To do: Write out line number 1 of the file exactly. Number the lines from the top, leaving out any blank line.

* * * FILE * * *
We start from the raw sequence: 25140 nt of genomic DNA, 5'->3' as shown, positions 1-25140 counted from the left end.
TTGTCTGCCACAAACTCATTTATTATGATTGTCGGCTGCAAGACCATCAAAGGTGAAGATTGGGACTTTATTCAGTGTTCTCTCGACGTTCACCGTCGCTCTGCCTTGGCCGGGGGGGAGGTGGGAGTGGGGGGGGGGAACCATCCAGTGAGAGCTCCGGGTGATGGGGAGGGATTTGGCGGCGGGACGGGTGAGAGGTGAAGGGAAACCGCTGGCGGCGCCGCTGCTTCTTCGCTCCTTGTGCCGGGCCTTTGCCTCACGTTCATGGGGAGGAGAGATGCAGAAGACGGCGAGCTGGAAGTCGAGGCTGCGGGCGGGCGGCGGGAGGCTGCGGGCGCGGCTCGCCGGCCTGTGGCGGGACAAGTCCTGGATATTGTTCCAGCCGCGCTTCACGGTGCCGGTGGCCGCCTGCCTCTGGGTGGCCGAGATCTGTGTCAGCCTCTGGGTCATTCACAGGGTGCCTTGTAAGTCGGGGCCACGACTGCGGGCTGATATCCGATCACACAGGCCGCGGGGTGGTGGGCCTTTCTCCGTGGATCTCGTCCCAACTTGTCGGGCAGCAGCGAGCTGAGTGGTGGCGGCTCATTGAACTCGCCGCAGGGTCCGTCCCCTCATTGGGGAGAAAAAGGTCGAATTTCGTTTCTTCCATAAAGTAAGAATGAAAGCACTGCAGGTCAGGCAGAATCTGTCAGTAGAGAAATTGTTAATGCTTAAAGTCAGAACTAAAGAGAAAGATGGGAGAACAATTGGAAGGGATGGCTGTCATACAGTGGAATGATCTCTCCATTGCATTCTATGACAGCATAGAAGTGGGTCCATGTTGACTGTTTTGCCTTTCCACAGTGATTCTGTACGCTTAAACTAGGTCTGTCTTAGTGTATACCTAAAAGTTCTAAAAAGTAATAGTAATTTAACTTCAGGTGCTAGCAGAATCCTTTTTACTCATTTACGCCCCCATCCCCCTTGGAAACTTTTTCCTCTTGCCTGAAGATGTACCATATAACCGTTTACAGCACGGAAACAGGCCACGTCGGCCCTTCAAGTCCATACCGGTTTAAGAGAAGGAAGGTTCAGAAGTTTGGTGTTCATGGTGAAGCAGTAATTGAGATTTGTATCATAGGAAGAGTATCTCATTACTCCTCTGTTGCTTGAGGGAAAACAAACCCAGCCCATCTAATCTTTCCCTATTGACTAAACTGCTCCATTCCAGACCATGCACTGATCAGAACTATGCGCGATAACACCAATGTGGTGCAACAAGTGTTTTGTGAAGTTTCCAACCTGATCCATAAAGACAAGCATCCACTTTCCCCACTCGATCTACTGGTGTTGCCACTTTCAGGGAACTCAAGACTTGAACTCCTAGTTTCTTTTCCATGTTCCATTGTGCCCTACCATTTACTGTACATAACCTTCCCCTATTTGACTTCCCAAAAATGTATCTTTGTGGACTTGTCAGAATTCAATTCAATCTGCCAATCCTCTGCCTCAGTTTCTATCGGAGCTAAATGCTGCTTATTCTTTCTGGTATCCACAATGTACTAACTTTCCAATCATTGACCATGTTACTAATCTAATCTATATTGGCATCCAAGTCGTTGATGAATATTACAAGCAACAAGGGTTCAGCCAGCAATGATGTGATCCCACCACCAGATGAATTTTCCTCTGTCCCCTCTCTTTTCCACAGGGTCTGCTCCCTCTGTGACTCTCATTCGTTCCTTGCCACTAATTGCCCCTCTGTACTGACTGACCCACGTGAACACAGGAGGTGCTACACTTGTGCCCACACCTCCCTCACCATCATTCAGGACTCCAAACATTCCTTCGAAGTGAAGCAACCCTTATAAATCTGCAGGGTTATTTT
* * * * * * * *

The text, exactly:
We start from the raw sequence: 25140 nt of genomic DNA, 5'->3' as shown, positions 1-25140 counted from the left end.